WE NOW leave the analysis of ways in which private investments of citizens abroad serve the purposes of diplomacy and turn to examine the other side of the shield: namely, How does diplomacy serve the purposes of private investors abroad? What precise and particular benefits are included in the term diplomatic "support?" Why do investors sometimes seek the aid of their government in foreign operations, and just what do they want when they do so? The systematic analysis to be undertaken in the next chapter will throw light on these questions. A few concrete episodes are likely to be illuminating, however, and will provide background. Hence, this chapter sketches the development of an international conflict situation centering about private investments and political rivalries in Samoa, and then picks out for very brief exhibit certain aspects only of other situations that have arisen in Persia, Venezuela, Haiti, and Mexico.
Until the Samoan Islands were divided between Germany and the United States in 1899, with territorial compensation to Great Britain elsewhere, they had been a diplomatic problem for all three powers during nearly three decades. Time after time petty embroilments of their consular agents in Samoa had embarrassed or irritated the home governments and international incidents had raised up antagonistic public opinions. Naval vessels had landed marines and had taken sides in native wars, which foreigners had stirred up; on one occasion the warships of the powers nearly came to battle among themselves. Insults to flags were alleged and avenged. International conferences met in Washington and in Berlin. Back of these tempests in the Samoan teapot and the deliberations of high policy which they called forth were two sorts of interests: the interests of private investors and traders, citizens of these powers, who wanted certain things from their governments; and the interests of naval strategists and political expansionists, who wanted certain things based upon more general considerations than those which related to Samoa only. We wish to examine particularly the bearing of interests of the first sort upon the course of diplomacy in and concerning Samoa.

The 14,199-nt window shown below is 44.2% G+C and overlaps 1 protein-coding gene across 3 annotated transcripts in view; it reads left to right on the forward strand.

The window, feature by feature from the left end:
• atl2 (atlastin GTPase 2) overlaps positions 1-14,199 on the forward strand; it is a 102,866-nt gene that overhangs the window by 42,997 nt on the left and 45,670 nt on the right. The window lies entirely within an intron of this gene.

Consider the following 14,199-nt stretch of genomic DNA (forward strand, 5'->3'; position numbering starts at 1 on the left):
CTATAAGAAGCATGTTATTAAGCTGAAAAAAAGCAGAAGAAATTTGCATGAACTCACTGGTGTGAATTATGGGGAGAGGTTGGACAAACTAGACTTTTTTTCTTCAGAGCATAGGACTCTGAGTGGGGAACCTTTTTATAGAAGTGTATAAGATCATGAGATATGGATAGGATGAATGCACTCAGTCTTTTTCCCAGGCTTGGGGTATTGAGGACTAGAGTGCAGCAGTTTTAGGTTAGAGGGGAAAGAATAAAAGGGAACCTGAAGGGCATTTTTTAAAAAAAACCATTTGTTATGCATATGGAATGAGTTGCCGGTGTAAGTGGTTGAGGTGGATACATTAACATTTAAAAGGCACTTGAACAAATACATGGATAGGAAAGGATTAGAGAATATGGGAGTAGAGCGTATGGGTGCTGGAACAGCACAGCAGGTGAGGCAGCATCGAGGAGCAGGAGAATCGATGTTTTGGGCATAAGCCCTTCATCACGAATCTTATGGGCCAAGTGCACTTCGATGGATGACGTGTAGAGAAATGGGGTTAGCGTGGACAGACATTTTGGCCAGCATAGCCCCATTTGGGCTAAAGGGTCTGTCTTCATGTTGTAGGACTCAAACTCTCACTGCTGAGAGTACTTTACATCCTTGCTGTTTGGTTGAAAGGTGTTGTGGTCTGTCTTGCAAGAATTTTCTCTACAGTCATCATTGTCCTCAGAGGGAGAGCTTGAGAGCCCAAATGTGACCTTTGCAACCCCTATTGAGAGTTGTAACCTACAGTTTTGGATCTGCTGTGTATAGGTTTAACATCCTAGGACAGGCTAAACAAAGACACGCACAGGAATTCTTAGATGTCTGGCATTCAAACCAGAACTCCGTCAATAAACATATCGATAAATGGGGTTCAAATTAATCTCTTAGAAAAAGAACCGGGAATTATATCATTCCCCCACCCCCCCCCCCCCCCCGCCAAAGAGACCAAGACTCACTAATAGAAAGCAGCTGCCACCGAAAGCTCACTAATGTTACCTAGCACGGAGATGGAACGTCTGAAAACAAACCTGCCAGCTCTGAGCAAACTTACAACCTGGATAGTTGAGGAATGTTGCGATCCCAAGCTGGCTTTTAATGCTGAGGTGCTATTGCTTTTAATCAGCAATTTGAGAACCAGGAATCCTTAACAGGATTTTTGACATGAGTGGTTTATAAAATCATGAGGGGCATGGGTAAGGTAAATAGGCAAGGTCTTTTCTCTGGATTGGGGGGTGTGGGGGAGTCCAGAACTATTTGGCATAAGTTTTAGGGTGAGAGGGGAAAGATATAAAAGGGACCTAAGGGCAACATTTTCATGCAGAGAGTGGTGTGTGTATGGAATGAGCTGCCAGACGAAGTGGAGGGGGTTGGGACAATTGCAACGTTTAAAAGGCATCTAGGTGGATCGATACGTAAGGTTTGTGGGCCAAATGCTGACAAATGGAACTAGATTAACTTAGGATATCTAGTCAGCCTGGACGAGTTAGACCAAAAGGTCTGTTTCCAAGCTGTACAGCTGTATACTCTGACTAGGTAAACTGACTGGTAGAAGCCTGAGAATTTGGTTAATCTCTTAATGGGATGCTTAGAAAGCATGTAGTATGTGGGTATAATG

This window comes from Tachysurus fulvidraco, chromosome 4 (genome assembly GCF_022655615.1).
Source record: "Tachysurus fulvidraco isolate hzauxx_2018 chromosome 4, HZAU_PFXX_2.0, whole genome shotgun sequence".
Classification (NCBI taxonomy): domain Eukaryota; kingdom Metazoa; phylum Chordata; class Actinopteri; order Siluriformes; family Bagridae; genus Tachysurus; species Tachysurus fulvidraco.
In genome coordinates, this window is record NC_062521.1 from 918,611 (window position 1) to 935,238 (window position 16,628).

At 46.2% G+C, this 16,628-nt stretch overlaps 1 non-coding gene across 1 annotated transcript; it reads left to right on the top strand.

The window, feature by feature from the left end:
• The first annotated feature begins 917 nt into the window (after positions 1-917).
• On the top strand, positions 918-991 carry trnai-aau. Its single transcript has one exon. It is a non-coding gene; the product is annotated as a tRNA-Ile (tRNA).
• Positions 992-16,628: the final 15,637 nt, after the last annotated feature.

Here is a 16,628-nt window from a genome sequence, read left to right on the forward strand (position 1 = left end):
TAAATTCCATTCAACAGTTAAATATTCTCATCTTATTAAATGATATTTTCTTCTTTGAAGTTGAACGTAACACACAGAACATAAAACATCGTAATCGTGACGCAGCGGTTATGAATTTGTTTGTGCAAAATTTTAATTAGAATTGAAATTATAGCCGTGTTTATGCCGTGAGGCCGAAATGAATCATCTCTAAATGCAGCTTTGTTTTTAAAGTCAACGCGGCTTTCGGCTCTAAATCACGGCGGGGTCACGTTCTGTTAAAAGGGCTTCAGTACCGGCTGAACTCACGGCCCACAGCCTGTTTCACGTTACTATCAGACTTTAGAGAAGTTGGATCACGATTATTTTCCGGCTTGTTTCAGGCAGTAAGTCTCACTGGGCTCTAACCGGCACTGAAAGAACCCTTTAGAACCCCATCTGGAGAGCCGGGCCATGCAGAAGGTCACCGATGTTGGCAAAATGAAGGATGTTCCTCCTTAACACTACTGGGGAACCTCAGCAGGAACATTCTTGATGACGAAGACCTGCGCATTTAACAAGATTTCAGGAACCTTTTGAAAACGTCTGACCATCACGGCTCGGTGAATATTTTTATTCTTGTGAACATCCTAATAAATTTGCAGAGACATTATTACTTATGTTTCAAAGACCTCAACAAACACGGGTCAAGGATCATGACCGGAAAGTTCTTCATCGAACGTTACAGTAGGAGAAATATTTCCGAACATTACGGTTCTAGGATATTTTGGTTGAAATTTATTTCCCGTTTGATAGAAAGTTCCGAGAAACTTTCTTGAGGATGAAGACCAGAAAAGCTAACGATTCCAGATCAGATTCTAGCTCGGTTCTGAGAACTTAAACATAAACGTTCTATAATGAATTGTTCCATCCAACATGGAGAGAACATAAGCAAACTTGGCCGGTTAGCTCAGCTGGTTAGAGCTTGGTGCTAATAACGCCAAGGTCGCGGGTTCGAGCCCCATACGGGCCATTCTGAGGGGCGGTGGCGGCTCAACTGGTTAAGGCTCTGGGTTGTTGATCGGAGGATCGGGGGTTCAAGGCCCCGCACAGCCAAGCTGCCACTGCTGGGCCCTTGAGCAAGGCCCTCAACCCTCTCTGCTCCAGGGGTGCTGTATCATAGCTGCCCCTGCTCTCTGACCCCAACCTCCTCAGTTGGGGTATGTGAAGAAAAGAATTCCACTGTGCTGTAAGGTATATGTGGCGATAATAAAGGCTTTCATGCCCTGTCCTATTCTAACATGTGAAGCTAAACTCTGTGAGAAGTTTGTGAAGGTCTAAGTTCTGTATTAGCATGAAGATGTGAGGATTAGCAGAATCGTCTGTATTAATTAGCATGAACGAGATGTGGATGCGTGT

First of all, how and why was diplomatic attention drawn to Samoa? From the side of the United States, the first political concern---outside of consular representation which, like other powers, it had maintained on the islands since the middle of the century for assistance to whalers and merchant vessels---was shown in 1871. It was stimulated by navy men, whose thoughts ran from the proposed Isthmian canal to Hawaii and Samoa as desirable naval bases along the routes to the North and South Pacific, and by two groups of private interests. The first was a group of land speculators in California, interested in profits to be made on property acquired in exchange for firearms and whisky. The second, and most important, was headed by William H. Webb, a well known shipbuilder of New York, who saw that the age of the commercial steamship was dawning and proposed in 1870 to establish a steamship line between San Francisco and Australia. The New Zealand government offered him a subsidy for that purpose, but he preferred to have it from the United States, and a subsidy bill introduced into Congress was looked upon with favor by the Department of State. When it failed to pass Webb took a subsidy from New Zealand and started the line, via Hawaii. Webb then sent his agent, Captain Wakeman, to find a place in the South Pacific in the direct line between Hawaii and Australia where his ships could stop and take coal, and on July 20, 1871, Wakeman arrived at Pago Pago, Samoa, "the most perfectly land-locked harbor that exists in the Pacific Ocean." His reports, sent to his employer, and to the Navy Department, and by the Navy to the Department of State, did not fail to suggest the possibility of establishing an American protectorate over the islands. There was a note of urgency in Wakeman's comments, for he found that the head of a German firm in Samoa, uneasy over Wakeman's mission, had "written some things since to the German government to establish a naval station with a view to a protectorate." Here, then, were the representatives of two firms, one German and the other American, almost simultaneously suggesting protectorates over Samoa by their respective governments. "Without any calculation or deliberation on the part of either government, seeds of future trouble were being sown."(1)